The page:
The first phase, Anagen is the “growing phase” in which new hair starts to grow. Studies suggest that this phase lasts anywhere from two to seven years [1, 2]. It is estimated that, “Approximately 85% of all hairs are at the growing phase in any one time” . The length of this stage in each individual determines how long or short that person is capable of growing his or her hair since “Hair grows approximately 10cm per year” . Thus, depending on how long anagen lasts in a person, that determines how long that person’s hair will grow. In a way, this serves like the “thermostat” that regulates the “normal” temperature, even if a person opts to not cut his or her hair for many years, depending on how long anagen lasts, that person’s hair cannot pass a certain length (though unlike the thermostat, anagen cannot do anything to “regulate” how short someone wishes to have his or her hair).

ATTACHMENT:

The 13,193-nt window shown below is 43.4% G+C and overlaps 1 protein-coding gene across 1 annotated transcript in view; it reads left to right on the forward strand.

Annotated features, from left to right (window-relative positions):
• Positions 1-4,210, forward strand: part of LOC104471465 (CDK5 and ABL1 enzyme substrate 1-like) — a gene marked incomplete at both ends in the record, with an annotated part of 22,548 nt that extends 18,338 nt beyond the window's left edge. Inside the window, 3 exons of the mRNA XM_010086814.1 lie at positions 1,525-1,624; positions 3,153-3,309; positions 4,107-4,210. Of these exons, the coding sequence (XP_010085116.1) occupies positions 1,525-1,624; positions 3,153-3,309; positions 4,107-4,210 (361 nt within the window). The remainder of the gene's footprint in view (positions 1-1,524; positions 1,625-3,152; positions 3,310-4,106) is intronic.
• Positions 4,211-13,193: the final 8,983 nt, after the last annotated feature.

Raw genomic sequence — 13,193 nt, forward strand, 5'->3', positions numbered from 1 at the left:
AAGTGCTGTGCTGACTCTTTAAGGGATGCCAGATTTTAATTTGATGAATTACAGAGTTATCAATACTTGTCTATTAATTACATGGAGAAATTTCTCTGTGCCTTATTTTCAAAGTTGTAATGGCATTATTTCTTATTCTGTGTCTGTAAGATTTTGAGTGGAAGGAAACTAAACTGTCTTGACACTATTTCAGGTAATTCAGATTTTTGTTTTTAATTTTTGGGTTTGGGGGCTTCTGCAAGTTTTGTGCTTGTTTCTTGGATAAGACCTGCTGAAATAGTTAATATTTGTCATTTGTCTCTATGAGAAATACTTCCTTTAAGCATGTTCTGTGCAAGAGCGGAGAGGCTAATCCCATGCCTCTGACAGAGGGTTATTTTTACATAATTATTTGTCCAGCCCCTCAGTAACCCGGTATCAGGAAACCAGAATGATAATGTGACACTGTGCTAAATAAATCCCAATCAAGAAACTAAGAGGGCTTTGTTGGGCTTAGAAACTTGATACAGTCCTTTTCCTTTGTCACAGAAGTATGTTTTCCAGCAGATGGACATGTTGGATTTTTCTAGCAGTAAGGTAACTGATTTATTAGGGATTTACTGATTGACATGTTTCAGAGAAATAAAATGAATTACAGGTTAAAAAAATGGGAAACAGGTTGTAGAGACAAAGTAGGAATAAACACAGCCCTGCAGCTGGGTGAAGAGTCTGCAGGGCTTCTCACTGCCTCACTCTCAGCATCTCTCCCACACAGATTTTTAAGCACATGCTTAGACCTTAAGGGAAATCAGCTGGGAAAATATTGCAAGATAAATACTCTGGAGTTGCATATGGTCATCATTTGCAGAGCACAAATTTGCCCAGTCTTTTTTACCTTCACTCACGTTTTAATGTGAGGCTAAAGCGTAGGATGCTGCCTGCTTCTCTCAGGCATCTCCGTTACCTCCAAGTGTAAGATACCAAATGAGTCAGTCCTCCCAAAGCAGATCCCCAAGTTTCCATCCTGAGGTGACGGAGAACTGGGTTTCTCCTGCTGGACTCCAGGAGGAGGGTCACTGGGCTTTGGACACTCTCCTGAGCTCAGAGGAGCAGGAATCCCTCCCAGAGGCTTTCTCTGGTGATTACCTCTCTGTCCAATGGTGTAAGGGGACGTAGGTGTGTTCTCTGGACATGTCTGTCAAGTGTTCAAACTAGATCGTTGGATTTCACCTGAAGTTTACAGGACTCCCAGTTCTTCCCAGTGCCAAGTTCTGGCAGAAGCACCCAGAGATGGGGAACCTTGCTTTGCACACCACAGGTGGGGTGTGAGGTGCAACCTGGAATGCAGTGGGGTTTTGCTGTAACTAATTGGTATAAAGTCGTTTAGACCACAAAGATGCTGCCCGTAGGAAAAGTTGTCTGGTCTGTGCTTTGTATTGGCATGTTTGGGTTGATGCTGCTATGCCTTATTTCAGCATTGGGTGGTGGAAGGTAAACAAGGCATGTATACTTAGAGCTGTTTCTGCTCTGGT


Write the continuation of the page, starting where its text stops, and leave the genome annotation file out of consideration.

Catagen, the second phase, is “a “short resting phase” which lasts from two to four weeks in the human scalp and there is no pigment made during that time . Unlike Anagen, during this phase the follicle stops producing hair, and “the base of the follicle moves upwards towards the surface of the skin” . Finally, Telogen lasts for three or four months and it is during this phase that the hair falls and “new hair begins to grow from the hair follicle” . Although this is the phase that causes many people to constantly worry, as their hair falls as they brush it or just run their hands through it, this is very normal as Dr. Gray explains that “at any one time, around one in ten of the follicles on an individual’s head are in the shedding phase” . Yet, studies also suggest that other factors also cause hair to fall out aside from those that naturally would fall due to the hair cycle.